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Recuperating Sea Turtles Are Stars at the South Carolina Aquarium
By Tom Adkinson

CHARLESTON, SC – Of the 5,000 animals at the South Carolina Aquarium, sea turtles are the superstars. That’s because they are patients on the road to recovery from illness or injury, and everyone loves a back-to-health story – even if the animal isn’t particularly cute and cuddly.

sea turtle
Gil, a green sea turtle, gets weighed and examined at the South Carolina Aquarium in Charleston. Image by South Carolina Aquarium. -- Image by Tom Adkinson

great ocean tank
The 385,000-gallon Great Ocean Tank is home to many species of fish and a 220-pound loggerhead sea turtle named Caretta. Image by South Carolina Aquarium -- Image by Tom Adkinson
  zucker family sea turtle recovery
The Zucker Family Sea Turtle Recovery lets guests sample veterinarians’ tasks, including reading x-rays. Image by South Carolina Aquarium - Image by Tom Adkinson

The aquarium, located right on Charleston Harbor, opened in 2000, and it quickly took on an unexpected mission. A call came in to help a stranded and sick loggerhead sea turtle that eventually was named Stinky.

Aquarium staffers stroll among guests to show off animals such as a juvenile alligator and this hefty bullfrog named Jeremiah -- Image by Tom Adkinson

A basement space became the Sea Turtle Hospital, and Stinky was the first of more than 220 sea turtles that have been rehabilitated and released. Through the years, special tours of the hospital became a popular add-on attraction for the aquarium, but space was tight and patient volume was substantial.

The solution was construction of a large and permanent space, the Zucker Family Sea Turtle Recovery, which opened in 2017. It’s on the main floor in a prominent location, and an extra ticket no longer is required to see the patients and the veterinarians and technicians who nurse them back to health.

It took more than five years to design and build the combination exhibit/hospital, and now, because the aquarium is Charleston’s most visited attraction and is featured in “100 Things To Do in Charleston Before You Die,” legions of people every year learn how these majestic animals get ill or injured and understand the hard work required to help them. The average hospital stay is nine months.

“We’re likely saving more turtles through awareness and education than we are through the individual patients we rehabilitate because education is a critical piece to saving any species,” said conservation programs manager Kelly Thorvalson, noting that loggerhead sea turtles are South Carolina’s state reptile and an indicator species of both land and sea ecosystems.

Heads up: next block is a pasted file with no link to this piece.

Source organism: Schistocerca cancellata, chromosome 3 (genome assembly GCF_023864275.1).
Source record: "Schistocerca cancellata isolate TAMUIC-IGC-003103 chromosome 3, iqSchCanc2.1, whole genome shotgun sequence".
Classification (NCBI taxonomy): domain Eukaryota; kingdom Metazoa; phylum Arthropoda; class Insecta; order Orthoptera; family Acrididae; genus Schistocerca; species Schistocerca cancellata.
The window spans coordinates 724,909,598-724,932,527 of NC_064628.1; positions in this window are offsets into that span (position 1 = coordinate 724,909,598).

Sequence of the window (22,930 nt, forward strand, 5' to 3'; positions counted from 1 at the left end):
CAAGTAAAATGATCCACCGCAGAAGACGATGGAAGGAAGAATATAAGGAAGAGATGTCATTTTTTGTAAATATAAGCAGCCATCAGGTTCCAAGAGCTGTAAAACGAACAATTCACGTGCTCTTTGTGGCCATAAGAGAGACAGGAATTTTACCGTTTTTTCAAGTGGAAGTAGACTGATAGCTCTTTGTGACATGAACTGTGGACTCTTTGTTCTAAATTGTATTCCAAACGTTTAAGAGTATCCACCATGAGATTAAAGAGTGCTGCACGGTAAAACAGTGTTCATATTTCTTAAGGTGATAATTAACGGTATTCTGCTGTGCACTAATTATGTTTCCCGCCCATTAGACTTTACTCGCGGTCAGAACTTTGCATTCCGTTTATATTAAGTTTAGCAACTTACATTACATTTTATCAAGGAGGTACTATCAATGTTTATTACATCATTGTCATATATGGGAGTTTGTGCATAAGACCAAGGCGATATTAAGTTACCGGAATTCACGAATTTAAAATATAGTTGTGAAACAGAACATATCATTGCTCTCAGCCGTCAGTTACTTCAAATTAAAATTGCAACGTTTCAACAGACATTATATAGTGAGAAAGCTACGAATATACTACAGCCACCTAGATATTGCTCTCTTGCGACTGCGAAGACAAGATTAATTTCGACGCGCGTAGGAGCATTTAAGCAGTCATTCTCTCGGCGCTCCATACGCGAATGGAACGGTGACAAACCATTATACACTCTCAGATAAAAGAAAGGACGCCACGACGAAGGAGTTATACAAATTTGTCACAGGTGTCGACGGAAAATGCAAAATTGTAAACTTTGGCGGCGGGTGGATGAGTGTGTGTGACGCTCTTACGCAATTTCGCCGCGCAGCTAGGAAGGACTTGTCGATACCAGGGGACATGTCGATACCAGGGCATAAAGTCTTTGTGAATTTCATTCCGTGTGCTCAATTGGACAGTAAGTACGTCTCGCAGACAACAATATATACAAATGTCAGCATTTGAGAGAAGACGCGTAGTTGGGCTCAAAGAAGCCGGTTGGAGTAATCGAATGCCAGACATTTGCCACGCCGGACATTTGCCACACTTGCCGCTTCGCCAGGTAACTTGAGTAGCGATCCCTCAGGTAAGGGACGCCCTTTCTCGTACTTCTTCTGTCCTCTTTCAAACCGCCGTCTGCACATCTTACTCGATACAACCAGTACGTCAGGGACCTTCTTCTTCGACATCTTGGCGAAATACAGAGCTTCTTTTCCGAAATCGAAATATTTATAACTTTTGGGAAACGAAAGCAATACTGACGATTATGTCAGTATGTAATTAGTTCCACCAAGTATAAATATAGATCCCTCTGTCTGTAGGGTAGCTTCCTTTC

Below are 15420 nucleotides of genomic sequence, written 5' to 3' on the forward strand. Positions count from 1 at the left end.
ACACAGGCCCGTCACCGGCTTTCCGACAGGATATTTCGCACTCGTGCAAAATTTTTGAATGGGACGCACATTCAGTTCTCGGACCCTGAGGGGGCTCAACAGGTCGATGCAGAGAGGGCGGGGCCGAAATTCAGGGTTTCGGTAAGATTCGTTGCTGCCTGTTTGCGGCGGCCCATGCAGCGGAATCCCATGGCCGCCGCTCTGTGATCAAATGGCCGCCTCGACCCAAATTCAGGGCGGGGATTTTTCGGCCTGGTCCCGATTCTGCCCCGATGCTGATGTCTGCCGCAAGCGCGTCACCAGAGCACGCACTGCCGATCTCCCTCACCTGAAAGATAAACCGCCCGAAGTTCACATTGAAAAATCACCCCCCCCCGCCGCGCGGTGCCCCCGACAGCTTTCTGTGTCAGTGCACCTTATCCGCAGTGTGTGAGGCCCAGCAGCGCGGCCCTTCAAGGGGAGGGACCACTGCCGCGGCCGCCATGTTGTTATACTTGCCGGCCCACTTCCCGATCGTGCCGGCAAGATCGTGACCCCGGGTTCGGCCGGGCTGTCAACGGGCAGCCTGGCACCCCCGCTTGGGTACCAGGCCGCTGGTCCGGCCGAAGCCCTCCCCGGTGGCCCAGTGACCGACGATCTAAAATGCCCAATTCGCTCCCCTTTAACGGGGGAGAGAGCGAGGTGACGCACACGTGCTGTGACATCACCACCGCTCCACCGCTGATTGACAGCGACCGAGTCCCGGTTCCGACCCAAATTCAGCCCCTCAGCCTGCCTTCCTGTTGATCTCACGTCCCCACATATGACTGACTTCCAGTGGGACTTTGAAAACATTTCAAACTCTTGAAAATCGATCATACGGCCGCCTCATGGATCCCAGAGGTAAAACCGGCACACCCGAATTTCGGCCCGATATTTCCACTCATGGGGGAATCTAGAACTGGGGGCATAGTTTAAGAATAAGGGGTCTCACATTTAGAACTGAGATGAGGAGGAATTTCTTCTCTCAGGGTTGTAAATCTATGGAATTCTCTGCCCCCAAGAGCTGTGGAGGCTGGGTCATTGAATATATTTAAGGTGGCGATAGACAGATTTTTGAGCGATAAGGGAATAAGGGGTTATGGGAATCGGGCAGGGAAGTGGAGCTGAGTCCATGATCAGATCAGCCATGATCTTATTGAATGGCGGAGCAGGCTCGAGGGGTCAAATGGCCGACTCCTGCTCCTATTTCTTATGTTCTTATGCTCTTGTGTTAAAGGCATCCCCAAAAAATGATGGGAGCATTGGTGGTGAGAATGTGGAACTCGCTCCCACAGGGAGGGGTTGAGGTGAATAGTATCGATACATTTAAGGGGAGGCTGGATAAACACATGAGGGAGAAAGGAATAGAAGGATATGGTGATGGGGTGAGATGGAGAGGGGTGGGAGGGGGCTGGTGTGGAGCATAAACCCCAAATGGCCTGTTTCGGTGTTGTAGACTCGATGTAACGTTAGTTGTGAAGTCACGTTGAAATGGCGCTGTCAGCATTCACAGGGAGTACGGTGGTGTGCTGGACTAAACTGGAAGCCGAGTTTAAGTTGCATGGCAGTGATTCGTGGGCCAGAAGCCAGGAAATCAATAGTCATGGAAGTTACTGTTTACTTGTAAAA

bald eagle
A bald eagle, a former patient at the American Eagle Foundation in Pigeon Forge, Tenn., is a popular attraction -- Image by Tom Adkinson

One fun aspect of the Zucker Family Sea Turtle Recovery is that it lets you pretend to be a veterinarian, even to the point of reading x-rays, learning about sea turtle surgeries and, of course, seeing sea turtles that are gaining strength while living in special recovery and exercise tanks.

When you tear yourself away from the sea turtles, the aquarium tells you a broad story of South Carolina’s habitats and wildlife.

Up in an area devoted to South Carolina’s mountain region (yes, South Carolina has some fine Appalachian territory) are otters, trout and a non-releasable American bald eagle that came from the American Eagle Foundation in Pigeon Forge, Tenn. In the coastal plain area are some critters best seen behind glass – alligators and rattlesnakes, for instance.

loggerhead sea turtle
A human taller than six feet still is a shorty compared to a loggerhead sea turtle - Image by Tom Adkinson
A pelican stares down a visiting photographer from its home in a breezy saltmarsh aviary that offers views of Charleston Harbor - Image by Tom Adkinson

A breezy area devoted to the saltmarsh ecosystem houses herons and pelicans and includes a 6,000-gallon tank with rays, hermit crabs and other creatures. This exhibit also provides a great view of Charleston’s famous Ravenel Bridge. You may see a gigantic container ship or a U.S. Navy vessel pass right by you.

Back inside, the Great Ocean Tank holds 385,000 gallons of saltwater and is the best place to be mesmerized by circling fish of many species and a 220-pound loggerhead sea turtle named Caretta. That’s a bit of an inside joke for aquarium geeks because the scientific name for loggerheads is Caretta caretta.

Aquarium volunteers add a special touch, especially for kids, when they take certain animals into public spaces for closer looks. Don’t be surprised if someone passes by with a juvenile alligator, a snake or a bullfrog. Want to know the bullfrog’s name? It’s Jeremiah, of course.

After leaving the aquarium, you still may encounter its influence. Look on restaurant menus for a “Good Catch” message. That will mean the restaurant participates in an aquarium program that supports local fisheries and encourages consumption of sustainable and responsibly harvested seafood.

Trip-planning resources:,, and (for the “100 Things To Do in Charleston” book)

Published July 13, 2018

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